From the Mount of Olives we can plainly distinguish all the convents, and the different quarters of the Catholics, Armenians, Jews, Greeks, etc. The “Mount of Offence” (so called on account of Solomon’s idolatry) rises at the side of the Mount of Olives, and is of no great elevation. Of the temple, and the buildings which Solomon caused to be erected for his wives, but few fragments of walls remain. I had also been told, that the Jordan and the Dead Sea might be seen from this mountain; but I could distinguish neither, probably on account of a mist which obscured the horizon.
At the foot of the Mount of Olives lies the valley of Jehosaphat. The length of this valley does not certainly exceed three miles; neither is it remarkable for its breadth. The brook Cedron intersects this valley; but it only contains water during the rainy season; at other times all trace of it is lost.
The town of Jerusalem is rather bustling, particularly the poor-looking bazaar and the Jews’ quarter; the latter portion of the city is very densely populated, and exhales an odour offensive beyond description; and here the plague always seizes its first victims.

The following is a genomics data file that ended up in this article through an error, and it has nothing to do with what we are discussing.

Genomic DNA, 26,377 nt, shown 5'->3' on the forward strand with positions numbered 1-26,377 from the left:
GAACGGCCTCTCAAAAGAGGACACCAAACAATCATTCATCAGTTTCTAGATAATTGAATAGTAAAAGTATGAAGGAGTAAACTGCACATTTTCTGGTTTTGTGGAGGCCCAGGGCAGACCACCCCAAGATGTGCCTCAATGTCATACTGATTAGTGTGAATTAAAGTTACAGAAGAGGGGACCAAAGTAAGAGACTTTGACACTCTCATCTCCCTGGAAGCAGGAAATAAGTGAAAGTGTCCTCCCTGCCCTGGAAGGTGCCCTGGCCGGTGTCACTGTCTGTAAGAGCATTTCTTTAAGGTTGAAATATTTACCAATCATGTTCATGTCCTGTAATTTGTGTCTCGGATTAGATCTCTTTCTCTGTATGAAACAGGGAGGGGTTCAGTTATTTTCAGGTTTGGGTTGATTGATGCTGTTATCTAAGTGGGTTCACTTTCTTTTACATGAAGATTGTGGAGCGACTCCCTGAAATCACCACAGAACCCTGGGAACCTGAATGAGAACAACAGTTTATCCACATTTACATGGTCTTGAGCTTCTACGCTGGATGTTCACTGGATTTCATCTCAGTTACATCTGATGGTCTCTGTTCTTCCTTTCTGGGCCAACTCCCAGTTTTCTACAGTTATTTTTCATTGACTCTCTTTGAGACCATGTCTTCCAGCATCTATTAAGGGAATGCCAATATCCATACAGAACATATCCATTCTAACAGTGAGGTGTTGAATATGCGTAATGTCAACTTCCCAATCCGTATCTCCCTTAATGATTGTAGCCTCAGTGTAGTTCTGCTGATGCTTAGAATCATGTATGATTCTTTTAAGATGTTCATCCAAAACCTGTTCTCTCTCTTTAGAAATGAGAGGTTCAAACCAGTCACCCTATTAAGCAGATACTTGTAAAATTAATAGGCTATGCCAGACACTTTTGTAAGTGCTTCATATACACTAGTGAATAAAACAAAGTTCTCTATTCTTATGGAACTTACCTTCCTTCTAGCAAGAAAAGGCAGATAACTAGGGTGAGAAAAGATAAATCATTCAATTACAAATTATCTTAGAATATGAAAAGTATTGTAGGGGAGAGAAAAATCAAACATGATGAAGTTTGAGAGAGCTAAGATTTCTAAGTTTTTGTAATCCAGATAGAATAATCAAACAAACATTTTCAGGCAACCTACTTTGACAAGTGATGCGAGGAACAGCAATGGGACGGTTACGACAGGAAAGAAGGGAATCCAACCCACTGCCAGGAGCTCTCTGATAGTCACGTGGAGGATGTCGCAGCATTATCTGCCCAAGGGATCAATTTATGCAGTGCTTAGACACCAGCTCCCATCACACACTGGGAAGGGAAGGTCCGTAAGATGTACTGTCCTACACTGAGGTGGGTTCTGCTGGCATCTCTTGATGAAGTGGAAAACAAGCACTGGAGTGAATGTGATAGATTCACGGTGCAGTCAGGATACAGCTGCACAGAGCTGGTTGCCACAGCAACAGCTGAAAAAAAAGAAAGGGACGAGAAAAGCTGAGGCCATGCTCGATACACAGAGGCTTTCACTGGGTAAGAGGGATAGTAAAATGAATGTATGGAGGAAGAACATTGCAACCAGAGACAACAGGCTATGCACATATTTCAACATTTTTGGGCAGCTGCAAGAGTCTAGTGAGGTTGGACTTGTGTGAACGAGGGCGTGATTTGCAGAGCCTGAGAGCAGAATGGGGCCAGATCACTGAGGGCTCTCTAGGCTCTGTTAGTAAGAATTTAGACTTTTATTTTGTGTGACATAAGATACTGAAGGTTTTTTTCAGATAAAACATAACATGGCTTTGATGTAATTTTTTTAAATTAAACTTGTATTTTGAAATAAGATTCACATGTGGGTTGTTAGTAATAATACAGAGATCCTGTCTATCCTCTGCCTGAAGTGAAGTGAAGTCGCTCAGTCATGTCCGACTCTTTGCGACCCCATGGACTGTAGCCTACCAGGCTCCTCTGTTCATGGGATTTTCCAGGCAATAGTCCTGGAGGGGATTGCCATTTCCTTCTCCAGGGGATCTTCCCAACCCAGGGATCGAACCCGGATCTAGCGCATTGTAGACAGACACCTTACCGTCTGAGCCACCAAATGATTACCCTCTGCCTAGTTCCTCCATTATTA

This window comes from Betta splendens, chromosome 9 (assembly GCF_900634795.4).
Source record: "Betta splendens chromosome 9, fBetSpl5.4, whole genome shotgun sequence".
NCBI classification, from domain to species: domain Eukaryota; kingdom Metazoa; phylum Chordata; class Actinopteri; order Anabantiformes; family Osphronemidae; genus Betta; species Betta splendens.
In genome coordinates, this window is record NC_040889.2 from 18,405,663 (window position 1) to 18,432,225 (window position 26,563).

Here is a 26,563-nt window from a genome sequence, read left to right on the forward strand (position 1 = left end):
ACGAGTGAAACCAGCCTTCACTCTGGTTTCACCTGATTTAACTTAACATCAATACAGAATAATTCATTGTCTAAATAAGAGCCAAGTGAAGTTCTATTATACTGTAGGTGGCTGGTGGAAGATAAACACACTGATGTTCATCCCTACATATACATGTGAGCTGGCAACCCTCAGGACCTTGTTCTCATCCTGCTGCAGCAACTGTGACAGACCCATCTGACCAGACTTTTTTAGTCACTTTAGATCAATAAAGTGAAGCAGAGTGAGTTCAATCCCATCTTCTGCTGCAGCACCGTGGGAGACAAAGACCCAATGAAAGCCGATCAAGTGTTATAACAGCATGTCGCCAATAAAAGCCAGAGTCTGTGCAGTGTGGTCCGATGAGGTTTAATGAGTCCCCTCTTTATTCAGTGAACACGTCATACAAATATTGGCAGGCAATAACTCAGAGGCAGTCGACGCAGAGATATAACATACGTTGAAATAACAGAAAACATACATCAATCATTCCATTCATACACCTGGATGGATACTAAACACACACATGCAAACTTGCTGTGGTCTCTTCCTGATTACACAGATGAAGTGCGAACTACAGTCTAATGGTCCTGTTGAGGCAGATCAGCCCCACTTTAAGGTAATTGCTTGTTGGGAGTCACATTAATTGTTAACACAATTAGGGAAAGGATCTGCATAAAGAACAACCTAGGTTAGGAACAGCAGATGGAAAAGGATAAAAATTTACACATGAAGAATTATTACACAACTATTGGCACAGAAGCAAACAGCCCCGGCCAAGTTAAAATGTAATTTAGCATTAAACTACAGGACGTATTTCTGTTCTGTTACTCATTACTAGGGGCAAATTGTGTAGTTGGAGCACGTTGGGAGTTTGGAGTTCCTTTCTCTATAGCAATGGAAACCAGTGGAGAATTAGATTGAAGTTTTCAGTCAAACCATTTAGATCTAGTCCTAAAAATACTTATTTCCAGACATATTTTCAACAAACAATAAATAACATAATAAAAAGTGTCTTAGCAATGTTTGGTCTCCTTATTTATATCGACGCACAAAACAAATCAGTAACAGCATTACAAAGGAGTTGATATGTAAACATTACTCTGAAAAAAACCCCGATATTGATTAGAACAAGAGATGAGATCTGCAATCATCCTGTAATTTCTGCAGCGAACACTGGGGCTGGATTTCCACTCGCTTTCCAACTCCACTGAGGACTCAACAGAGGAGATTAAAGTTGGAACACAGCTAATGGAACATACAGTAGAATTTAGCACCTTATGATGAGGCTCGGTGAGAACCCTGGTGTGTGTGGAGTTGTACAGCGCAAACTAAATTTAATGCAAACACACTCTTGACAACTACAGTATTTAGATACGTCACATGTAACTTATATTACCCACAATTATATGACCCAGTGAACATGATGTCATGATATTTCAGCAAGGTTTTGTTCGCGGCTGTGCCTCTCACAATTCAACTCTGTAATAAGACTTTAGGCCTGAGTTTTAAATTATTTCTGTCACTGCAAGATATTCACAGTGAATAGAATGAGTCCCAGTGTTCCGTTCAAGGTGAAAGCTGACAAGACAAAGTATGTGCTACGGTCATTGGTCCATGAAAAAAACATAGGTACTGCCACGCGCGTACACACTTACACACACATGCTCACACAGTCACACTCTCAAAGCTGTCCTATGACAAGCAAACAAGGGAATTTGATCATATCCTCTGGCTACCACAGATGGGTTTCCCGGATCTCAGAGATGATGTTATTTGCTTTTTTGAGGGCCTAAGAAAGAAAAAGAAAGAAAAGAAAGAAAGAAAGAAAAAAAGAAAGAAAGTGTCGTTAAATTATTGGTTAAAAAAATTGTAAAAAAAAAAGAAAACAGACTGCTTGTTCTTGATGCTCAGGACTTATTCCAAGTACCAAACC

The Greek convent is not only very handsome, but of great extent. Hither most of the pilgrims flock, at Easter-time to the number of five or six thousand. Then they are all herded together, and every place is crowded with occupants; even the courtyard and terraces are full. This convent is the richest of all, because every pilgrim received here has to pay an exorbitant price for the very worst accommodation. It is said that the poorest seldom escape for less than four hundred piastres.
Handsomest of all is the Armenian convent; standing in the midst of gardens, it has a most cheerful appearance. It is asserted to be built on the site where St. James was decapitated, an event commemorated by numerous pictures in the church; but most of the pictures, both here and in the remaining churches, are bad beyond conception. Like the Greeks, the Armenian priests enjoy the reputation of thoroughly understanding how to make a harvest out of their visitors, whom they are said generally to send away with empty pockets. As an amends, however, they offer them a great quantity of spiritual food.
In the valley of Jehosaphat we find many tombs of ancient and modern date. The most ancient among these tombs is that of Absolom; a little temple of pieces of rock, but without an entrance. The second is the tomb of Zacharias, also hewn out of the rock, and divided within into two compartments. The third belongs to King Jehosaphat, and is small and unimportant; one might almost call it a mere block of stone. There are many more tombs cut out of the rock. From this place we reach the Jewish burial-ground.
The little village of Sila also lies in this valley. It is so humble, and all its houses (which are constructed of stone) are so small, that wandering continually among tombs, the traveller would rather take them to be ruined resting-places of the dead than habitations of the living.